SHARE-ing: The Secret of Big Iron Success
With the revitalization of the mainframe and the rise of zNextGen, SHARE itself has been revitalized. (First in a series)
IBM Corp. says its zNextGen program is an ambitious effort to recruit the next generation of zSeries professionals, in many cases straight out of college. Big Blue hopes to expose computer science majors to mainframe concepts and methods while they’re still undergrads, groom them for Big Iron careers, and place them in mainframe-centric jobs once they graduate.
zNextGen grads aren’t just pushed out of the collegial nest and into the potentially confusing world of the mainframe, however. They have several safety nets underneath them, including an aging group of mainframe pros who have been plying their trades—in some cases for several decades. zNextGen pros have another, even more avuncular support resource, as well—the venerable SHARE Inc. mainframe user group.
SHARE has effectively collaborated with IBM on zNextGen since Big Blue first announced its zSeries Academic Initiative (the parent project to the zippier zNextGen push), officials say.
The goal hasn’t been so much to scratch IBM’s back—SHARE prides itself on its independence—as to help secure the mainframe’s future, foster the development of young mainframe professionals, encourage lapsed mainframers (or Big Iron apostates) to come back into the fold, and provide updated support and training services for mainframe technologists from all backgrounds.
Call it enlightened self-interest, Big-Iron style.
SHARE doesn’t pretend to be an be-all and end-all source for mainframe training, officials stress. More than anything else, the SHARE confabs and their associated educational tracks provide a means for mainframe technologists to get a high-level overview—usually condensed to an hour or so—of salient mainframe technologies or issues.
“Most of the stuff we’re doing at SHARE isn’t a matter of [sessions spanning] a couple of days. Most of our sessions are hour-long sessions,” says SHARE secretary Jim Michael, a mainframer with several decades of experience. “Some of the tracks do include [training items] that are several sessions over the course of several days. We do a really good one that the zNextGen folks find helpful, an Assembler boot camp. It’s a multipart discussion of Assembler that is spread across a couple of days. We’ve got the folks who really have a lot of strength in Assembler over the years leading it. We also have a three-part [session] on Java for beginners.”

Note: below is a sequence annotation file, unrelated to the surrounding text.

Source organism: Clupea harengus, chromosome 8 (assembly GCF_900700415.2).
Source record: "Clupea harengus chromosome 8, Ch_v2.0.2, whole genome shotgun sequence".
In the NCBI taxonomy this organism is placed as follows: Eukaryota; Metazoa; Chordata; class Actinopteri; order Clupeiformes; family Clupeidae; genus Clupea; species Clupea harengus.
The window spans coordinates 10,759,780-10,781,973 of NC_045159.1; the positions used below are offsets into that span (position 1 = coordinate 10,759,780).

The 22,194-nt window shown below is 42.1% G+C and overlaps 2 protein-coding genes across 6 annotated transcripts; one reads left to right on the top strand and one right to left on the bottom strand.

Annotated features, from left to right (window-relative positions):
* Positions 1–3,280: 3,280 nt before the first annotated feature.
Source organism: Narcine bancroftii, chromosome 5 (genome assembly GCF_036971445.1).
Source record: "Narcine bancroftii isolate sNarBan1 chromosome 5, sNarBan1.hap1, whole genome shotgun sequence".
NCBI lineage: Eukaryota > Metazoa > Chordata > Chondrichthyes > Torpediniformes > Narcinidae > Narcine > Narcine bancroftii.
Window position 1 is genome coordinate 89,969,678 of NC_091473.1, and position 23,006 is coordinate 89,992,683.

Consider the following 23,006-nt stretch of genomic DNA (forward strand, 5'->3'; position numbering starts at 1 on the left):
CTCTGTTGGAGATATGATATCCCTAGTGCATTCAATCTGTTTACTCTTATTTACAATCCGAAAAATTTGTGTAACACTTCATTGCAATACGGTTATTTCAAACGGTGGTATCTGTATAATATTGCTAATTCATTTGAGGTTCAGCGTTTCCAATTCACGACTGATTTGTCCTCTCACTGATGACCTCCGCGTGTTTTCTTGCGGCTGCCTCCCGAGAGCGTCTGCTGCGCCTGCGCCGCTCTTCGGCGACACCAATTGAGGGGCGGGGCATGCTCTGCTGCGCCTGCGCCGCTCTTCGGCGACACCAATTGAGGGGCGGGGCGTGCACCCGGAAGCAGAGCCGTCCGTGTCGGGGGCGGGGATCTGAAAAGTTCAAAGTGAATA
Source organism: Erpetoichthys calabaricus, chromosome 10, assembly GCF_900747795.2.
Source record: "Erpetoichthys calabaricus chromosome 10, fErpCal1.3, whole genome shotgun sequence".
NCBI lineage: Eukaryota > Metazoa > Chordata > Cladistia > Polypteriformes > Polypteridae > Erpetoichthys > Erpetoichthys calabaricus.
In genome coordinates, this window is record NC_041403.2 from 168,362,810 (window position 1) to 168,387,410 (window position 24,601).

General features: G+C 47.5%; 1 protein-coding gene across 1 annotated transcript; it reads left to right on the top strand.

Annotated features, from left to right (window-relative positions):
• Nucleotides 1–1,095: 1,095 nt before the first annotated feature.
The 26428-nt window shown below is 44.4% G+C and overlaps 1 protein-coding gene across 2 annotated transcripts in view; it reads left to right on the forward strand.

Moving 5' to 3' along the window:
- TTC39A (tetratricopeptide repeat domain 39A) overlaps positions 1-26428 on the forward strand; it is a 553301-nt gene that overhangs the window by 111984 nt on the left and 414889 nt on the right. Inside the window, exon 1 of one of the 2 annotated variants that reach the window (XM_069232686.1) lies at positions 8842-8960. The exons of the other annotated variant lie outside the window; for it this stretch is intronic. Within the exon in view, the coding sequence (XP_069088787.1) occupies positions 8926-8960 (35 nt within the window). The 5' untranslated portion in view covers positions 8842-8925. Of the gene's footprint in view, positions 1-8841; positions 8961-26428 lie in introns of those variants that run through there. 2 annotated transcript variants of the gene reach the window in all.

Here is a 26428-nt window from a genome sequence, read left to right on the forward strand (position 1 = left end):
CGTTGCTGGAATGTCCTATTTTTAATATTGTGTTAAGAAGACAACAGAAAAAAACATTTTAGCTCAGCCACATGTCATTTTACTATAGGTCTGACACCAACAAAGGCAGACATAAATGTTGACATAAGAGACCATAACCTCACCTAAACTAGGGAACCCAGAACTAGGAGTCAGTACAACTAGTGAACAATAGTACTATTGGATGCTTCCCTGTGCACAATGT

Other multipart sessions have included tracks on storage management and object-oriented Java development for beginners, Michael says.
Ongoing education is important for mainframe pros of all backgrounds, Michael argues. He notes that SHARE helps extend the benefits of the zNextGen program—which has as its educational emphasis tried-and-true mainframe concepts and methods as well as next-gen workloads (such as zLinux or Java-on zSeries)—to mainframe veterans, too.
“[IBM is] working with us and through us to talk about how we reach the established professionals, too, and at the same time we’re providing this landing zone for folks coming into the industry,” Michael observes. “So a lot of this introduction [to next-gen workloads] is being delivered through IBM, they’re bringing their developers and other experts to SHARE to talk to the attendees about issues like Java, zLinux, or zNextGen.”
SHARE president Robert Rosen says zNextGen has had a salutary effect on SHARE’s membership—and not just in obvious ways. Back at the turn of the century, when the press was saying, ‘[the mainframe is] a dinosaur, the mainframe is dead, and so on,’ SHARE still continued on. We were consistently vital. We had a number of people coming who were still mainframe customers and so on. But now we’re starting to see new blood. As people are beginning to see that the mainframe is a viable career path again, as people are coming back into that field, they’re recognizing that SHARE gives them something they don’t get from any of the other things you can go to, the user view from the trenches.”